(WASHINGTON, D.C.) – A coming legislative debate over raising the smoking age to 21 appears over before it begins.
The spending deal to keep the federal government operating for the next nine months raises the minimum age to buy tobacco to 21 nationally. 19 states had already taken that step on their own, and Governor Holcomb had announced plans to make an age-21 bill one of his priorities in the upcoming legislative session.
Indiana Senator Todd Young’s office says the spending bill technically doesn’t force states to change their laws. But it makes states responsible for enforcing the new federal threshold of 21. They’d have to spend at least one penny of every dollar they get in federal drug abuse grants to conduct spot checks of retailers. States which don’t enforce the limit risk losing federal money.
Young (R) calls the change “perhaps the most important public health measure achievable in this political atmosphere.” He says reducing the number of people who start smoking early will mean fewer people start smoking at all. He says that will reduce health costs and increase productivity.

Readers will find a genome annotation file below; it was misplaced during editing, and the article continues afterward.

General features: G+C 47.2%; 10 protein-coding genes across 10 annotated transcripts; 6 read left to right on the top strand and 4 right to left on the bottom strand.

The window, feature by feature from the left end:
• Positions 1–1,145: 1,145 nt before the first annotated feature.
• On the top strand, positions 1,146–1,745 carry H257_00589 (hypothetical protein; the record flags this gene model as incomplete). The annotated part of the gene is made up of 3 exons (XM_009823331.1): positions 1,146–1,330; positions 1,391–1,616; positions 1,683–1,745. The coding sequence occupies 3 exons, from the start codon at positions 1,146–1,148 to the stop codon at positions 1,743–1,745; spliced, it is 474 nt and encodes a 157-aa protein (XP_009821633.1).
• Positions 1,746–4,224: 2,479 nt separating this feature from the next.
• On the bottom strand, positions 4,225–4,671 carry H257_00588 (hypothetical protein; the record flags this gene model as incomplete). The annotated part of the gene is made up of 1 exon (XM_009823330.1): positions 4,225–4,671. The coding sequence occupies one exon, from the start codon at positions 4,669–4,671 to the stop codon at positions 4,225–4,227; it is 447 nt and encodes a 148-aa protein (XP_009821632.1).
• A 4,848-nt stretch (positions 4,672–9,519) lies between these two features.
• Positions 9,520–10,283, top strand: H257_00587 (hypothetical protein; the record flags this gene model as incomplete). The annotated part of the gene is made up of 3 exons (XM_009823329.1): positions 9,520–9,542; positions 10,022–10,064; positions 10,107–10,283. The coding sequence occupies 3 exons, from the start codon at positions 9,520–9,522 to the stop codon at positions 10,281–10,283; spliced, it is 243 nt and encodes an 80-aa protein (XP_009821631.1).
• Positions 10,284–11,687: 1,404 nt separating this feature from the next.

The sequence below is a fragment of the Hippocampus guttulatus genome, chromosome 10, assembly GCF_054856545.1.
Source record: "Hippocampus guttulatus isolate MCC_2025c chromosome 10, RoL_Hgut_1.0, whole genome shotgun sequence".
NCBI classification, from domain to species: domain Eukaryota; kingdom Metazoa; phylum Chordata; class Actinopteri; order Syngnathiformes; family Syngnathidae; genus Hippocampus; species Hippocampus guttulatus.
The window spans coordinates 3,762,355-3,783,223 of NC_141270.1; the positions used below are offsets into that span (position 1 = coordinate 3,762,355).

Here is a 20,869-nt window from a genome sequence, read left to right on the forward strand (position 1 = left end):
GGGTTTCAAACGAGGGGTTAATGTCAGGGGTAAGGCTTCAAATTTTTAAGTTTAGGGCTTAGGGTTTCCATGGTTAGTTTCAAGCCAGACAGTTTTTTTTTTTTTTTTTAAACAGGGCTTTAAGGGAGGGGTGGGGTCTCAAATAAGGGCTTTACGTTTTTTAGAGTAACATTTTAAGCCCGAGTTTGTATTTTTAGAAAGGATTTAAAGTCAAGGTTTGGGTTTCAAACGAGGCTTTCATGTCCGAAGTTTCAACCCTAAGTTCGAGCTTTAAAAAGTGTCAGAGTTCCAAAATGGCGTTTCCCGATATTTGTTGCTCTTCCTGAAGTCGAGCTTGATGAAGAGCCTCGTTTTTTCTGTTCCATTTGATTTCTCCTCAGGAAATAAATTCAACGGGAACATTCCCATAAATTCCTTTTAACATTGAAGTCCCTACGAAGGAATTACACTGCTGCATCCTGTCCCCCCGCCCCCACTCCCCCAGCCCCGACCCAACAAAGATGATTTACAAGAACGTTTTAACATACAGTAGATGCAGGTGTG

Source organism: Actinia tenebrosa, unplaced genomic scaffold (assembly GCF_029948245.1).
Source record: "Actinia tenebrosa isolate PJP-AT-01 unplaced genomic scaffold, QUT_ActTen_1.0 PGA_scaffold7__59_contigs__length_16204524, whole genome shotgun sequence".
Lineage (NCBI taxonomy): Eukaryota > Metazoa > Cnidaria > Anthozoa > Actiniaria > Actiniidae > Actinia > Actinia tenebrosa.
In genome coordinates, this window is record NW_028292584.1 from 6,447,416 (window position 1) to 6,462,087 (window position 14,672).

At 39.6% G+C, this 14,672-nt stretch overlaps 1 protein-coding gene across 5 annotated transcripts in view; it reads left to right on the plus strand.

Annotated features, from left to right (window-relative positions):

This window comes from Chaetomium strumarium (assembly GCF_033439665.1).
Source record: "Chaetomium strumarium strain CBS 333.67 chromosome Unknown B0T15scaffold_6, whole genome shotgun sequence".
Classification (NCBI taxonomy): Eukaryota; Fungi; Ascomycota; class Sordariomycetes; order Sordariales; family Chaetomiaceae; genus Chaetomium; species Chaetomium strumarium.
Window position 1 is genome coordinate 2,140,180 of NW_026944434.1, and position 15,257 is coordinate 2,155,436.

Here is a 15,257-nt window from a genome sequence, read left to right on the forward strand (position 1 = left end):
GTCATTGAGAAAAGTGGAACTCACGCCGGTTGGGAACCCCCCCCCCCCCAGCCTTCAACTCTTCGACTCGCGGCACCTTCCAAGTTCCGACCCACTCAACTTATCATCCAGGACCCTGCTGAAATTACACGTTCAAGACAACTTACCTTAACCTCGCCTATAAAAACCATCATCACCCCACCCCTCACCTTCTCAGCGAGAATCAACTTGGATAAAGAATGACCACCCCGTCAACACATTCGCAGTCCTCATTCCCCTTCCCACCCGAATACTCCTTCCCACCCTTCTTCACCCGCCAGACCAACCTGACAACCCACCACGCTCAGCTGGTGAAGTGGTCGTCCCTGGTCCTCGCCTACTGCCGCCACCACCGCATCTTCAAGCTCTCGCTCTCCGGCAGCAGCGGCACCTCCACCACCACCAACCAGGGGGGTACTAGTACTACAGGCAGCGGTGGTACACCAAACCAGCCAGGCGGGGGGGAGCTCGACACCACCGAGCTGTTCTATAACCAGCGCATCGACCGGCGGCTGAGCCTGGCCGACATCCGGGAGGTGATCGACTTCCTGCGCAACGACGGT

Young boasts he was among the first to push for raising the age, even before growing alarm over teenage vaping and deaths linked to e-cigarettes increased momentum for action. Young had authored a bill with Hawaii Democrat Brian Schatz to withhold federal funding from states which didn’t raise the age.
Once President Trump signs the bill, it’ll take another nine months for the restriction to take effect.
(Photo: Marc Bruxelle/Thinkstock)